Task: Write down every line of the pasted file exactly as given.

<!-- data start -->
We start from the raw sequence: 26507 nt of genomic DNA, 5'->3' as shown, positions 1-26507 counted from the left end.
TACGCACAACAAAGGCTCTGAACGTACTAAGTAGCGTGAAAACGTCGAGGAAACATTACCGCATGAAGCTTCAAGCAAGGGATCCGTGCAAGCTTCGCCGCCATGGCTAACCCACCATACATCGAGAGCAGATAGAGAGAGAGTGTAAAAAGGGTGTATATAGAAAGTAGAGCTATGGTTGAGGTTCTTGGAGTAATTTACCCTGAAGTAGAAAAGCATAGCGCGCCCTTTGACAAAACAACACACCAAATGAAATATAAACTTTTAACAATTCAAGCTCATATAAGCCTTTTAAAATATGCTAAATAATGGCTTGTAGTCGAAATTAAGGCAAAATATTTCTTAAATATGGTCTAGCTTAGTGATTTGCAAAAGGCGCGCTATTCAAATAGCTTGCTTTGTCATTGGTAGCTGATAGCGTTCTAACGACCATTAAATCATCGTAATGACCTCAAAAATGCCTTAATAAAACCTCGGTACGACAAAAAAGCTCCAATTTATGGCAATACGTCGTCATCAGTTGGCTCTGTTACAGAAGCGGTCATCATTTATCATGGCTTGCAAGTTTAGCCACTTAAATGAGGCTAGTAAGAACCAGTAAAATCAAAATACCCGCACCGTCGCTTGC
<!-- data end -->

We start from the raw sequence: 26507 nt of genomic DNA, 5'->3' as shown, positions 1-26507 counted from the left end.
TACGCACAACAAAGGCTCTGAACGTACTAAGTAGCGTGAAAACGTCGAGGAAACATTACCGCATGAAGCTTCAAGCAAGGGATCCGTGCAAGCTTCGCCGCCATGGCTAACCCACCATACATCGAGAGCAGATAGAGAGAGAGTGTAAAAAGGGTGTATATAGAAAGTAGAGCTATGGTTGAGGTTCTTGGAGTAATTTACCCTGAAGTAGAAAAGCATAGCGCGCCCTTTGACAAAACAACACACCAAATGAAATATAAACTTTTAACAATTCAAGCTCATATAAGCCTTTTAAAATATGCTAAATAATGGCTTGTAGTCGAAATTAAGGCAAAATATTTCTTAAATATGGTCTAGCTTAGTGATTTGCAAAAGGCGCGCTATTCAAATAGCTTGCTTTGTCATTGGTAGCTGATAGCGTTCTAACGACCATTAAATCATCGTAATGACCTCAAAAATGCCTTAATAAAACCTCGGTACGACAAAAAAGCTCCAATTTATGGCAATACGTCGTCATCAGTTGGCTCTGTTACAGAAGCGGTCATCATTTATCATGGCTTGCAAGTTTAGCCACTTAAATGAGGCTAGTAAGAACCAGTAAAATCAAAATACCCGCACCGTCGCTTGC